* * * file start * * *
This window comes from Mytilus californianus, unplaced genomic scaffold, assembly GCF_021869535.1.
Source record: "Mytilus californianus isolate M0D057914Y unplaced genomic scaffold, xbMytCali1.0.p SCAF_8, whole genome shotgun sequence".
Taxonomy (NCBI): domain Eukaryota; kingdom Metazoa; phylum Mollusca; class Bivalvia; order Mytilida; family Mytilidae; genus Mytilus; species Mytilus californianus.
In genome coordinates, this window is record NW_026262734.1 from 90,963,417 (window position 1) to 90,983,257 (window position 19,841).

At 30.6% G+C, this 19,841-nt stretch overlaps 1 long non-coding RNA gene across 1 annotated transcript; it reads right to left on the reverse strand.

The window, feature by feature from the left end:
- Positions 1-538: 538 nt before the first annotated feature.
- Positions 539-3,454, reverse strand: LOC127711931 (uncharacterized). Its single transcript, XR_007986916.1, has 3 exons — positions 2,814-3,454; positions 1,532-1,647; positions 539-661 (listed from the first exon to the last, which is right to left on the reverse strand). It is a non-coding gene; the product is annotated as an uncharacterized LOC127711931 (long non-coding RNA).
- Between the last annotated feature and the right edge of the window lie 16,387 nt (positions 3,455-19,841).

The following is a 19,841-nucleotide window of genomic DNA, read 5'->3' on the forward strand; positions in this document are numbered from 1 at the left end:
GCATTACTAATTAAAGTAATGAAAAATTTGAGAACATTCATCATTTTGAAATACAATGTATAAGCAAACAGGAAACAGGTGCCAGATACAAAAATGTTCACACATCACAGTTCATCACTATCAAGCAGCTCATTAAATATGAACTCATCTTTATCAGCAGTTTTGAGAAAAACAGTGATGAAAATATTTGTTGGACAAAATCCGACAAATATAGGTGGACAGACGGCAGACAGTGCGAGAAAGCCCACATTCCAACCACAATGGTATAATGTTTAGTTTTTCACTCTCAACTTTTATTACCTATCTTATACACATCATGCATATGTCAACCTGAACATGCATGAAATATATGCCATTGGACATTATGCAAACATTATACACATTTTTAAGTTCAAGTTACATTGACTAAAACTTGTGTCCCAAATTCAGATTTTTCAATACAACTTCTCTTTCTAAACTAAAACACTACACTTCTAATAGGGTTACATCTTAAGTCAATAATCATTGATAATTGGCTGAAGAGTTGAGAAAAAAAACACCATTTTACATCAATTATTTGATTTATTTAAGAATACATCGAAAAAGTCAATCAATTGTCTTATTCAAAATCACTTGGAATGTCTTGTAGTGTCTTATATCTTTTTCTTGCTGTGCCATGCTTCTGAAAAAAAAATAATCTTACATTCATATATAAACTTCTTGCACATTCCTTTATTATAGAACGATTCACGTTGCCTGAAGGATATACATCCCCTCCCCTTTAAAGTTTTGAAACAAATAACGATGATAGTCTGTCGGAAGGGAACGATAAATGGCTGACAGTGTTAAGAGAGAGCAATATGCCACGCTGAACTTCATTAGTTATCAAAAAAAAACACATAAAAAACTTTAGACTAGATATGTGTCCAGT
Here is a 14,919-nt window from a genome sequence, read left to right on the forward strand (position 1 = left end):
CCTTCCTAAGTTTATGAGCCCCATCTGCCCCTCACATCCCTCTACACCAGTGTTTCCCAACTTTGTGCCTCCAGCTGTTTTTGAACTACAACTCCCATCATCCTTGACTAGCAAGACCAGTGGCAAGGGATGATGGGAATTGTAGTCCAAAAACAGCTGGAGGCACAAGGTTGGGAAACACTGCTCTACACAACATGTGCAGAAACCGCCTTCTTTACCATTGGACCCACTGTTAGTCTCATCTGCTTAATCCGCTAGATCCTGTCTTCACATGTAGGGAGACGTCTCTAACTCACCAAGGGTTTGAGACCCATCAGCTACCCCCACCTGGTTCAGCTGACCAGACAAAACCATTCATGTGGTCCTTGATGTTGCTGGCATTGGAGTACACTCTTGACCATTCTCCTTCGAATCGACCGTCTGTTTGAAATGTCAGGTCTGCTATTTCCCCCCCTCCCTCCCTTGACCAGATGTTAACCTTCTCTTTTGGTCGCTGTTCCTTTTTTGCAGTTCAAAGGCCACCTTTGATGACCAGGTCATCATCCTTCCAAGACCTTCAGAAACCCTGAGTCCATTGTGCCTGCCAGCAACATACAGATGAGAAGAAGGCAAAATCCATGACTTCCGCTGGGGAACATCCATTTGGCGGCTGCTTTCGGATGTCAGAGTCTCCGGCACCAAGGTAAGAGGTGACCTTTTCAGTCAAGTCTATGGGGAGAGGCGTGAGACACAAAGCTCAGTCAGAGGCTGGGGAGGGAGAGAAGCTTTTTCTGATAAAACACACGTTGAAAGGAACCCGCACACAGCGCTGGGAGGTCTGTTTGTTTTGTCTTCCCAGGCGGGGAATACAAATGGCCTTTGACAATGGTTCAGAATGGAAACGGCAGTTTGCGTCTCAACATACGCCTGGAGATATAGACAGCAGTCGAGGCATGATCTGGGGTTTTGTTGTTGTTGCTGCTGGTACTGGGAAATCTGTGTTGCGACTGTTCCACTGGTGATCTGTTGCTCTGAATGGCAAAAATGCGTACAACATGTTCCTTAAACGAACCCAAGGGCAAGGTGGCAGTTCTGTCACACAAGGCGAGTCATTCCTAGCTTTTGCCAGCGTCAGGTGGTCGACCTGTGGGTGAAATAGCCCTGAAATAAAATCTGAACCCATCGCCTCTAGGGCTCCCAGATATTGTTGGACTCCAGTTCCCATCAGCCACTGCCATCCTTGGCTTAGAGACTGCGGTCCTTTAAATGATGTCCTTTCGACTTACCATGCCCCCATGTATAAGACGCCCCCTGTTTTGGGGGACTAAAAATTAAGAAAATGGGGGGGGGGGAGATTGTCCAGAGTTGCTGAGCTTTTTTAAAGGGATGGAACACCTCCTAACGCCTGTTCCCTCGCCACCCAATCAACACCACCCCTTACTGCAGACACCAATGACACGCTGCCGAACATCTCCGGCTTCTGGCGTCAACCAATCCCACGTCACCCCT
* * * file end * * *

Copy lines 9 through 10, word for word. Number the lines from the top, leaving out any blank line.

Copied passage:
- Between the last annotated feature and the right edge of the window lie 16,387 nt (positions 3,455-19,841).

The following is a 19,841-nucleotide window of genomic DNA, read 5'->3' on the forward strand; positions in this document are numbered from 1 at the left end: